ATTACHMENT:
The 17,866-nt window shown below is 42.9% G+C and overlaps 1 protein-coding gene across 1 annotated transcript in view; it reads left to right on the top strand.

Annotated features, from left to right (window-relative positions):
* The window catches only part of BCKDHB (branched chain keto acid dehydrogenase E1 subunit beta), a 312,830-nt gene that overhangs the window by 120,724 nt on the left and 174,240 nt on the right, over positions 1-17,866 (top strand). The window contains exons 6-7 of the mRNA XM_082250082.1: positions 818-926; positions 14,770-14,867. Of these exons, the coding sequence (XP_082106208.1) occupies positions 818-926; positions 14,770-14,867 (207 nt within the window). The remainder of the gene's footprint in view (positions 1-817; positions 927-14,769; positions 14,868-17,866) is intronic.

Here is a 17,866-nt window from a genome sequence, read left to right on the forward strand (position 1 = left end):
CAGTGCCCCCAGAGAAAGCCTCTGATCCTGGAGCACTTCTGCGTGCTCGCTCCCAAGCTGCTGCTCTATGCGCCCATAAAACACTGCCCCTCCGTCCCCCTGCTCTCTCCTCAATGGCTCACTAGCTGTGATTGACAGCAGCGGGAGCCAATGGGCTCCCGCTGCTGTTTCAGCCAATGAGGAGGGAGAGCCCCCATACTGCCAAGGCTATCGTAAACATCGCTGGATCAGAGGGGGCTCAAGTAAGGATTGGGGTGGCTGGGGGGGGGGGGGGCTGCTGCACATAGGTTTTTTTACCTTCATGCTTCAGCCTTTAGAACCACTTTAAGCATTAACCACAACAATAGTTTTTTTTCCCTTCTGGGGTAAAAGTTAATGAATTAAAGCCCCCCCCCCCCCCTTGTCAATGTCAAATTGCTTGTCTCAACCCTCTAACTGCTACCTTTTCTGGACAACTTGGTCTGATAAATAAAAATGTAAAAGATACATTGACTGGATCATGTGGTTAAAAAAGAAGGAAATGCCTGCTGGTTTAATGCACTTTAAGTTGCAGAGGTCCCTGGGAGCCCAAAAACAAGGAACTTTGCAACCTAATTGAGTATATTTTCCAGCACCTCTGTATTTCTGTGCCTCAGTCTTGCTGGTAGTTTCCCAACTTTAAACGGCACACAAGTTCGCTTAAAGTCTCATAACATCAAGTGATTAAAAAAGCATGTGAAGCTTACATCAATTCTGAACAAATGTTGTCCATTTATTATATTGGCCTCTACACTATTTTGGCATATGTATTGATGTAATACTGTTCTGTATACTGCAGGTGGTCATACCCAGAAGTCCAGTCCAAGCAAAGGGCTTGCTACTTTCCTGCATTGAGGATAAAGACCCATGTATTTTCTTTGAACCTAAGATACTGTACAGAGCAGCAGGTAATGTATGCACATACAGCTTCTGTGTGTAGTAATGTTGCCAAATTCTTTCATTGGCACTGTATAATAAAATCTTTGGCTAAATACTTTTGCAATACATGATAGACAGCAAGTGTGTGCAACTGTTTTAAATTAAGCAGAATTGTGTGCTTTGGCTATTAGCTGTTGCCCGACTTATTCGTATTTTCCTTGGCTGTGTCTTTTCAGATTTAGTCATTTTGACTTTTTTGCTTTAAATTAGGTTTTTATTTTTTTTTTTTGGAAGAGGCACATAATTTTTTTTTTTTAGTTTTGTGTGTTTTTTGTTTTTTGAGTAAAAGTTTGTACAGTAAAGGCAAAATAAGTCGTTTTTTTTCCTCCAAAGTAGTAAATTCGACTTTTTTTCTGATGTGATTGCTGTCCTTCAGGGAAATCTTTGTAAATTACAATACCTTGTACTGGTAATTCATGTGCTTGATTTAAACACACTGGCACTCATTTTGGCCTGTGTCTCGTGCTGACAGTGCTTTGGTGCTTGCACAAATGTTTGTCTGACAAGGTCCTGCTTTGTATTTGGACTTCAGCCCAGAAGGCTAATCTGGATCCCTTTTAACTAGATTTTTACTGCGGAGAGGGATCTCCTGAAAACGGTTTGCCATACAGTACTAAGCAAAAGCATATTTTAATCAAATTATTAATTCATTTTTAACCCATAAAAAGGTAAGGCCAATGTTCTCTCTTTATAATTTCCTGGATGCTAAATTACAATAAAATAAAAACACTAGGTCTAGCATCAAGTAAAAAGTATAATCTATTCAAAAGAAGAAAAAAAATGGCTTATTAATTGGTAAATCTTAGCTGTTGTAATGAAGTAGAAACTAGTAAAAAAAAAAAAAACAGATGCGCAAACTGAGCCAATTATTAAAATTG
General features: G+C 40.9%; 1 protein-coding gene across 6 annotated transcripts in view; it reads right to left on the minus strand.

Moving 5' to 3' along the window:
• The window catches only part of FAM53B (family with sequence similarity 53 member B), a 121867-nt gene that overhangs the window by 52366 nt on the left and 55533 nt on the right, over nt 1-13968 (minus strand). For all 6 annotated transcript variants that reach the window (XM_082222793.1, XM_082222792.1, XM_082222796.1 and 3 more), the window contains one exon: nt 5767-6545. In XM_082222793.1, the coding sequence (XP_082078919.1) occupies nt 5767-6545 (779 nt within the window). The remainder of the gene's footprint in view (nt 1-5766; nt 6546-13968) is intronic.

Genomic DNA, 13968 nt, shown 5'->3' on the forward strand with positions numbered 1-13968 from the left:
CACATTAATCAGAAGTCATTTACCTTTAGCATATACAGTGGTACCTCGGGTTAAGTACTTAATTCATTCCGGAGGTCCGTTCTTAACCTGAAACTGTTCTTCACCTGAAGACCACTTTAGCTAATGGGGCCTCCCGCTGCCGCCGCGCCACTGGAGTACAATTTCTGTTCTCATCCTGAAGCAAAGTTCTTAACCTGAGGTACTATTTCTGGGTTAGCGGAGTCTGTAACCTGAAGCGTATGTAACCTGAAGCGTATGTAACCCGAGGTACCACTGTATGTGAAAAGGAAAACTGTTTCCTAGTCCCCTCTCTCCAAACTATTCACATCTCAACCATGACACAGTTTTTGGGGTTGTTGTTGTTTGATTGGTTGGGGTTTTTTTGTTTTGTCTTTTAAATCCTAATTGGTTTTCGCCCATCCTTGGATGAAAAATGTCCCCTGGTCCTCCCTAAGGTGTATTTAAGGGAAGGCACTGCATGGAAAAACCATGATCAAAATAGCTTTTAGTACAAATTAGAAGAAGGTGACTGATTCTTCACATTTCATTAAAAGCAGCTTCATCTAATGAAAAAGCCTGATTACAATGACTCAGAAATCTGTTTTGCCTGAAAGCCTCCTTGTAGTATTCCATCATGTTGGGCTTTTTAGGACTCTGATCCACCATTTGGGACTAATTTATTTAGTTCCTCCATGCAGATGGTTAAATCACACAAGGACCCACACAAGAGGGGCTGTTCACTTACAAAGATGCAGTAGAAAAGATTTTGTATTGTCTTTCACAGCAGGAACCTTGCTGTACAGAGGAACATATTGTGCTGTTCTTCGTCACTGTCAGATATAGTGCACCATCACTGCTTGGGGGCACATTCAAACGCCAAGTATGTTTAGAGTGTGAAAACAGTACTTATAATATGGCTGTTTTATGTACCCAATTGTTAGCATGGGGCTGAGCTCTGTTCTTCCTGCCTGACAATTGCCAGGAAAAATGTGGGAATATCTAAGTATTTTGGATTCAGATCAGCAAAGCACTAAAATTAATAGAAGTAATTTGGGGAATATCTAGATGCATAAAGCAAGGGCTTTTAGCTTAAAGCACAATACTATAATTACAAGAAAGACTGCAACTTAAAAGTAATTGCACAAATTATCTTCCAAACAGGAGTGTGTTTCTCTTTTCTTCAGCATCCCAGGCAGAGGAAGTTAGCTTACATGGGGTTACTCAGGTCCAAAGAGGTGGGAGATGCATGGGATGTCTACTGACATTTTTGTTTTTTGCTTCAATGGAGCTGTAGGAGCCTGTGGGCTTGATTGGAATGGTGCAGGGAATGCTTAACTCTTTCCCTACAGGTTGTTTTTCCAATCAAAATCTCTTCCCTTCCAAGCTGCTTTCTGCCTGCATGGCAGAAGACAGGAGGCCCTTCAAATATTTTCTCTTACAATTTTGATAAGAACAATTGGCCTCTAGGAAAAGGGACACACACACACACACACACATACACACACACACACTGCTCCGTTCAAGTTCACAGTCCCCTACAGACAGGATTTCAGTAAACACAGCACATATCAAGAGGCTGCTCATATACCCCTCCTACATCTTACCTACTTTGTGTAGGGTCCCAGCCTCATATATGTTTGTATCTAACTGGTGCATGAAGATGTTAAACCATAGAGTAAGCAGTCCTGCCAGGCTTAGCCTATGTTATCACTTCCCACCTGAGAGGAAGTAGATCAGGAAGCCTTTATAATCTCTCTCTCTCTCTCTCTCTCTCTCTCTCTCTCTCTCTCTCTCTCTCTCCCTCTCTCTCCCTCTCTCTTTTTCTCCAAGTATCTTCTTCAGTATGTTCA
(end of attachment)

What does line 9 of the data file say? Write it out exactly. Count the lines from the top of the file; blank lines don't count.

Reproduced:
Genomic DNA, 13968 nt, shown 5'->3' on the forward strand with positions numbered 1-13968 from the left: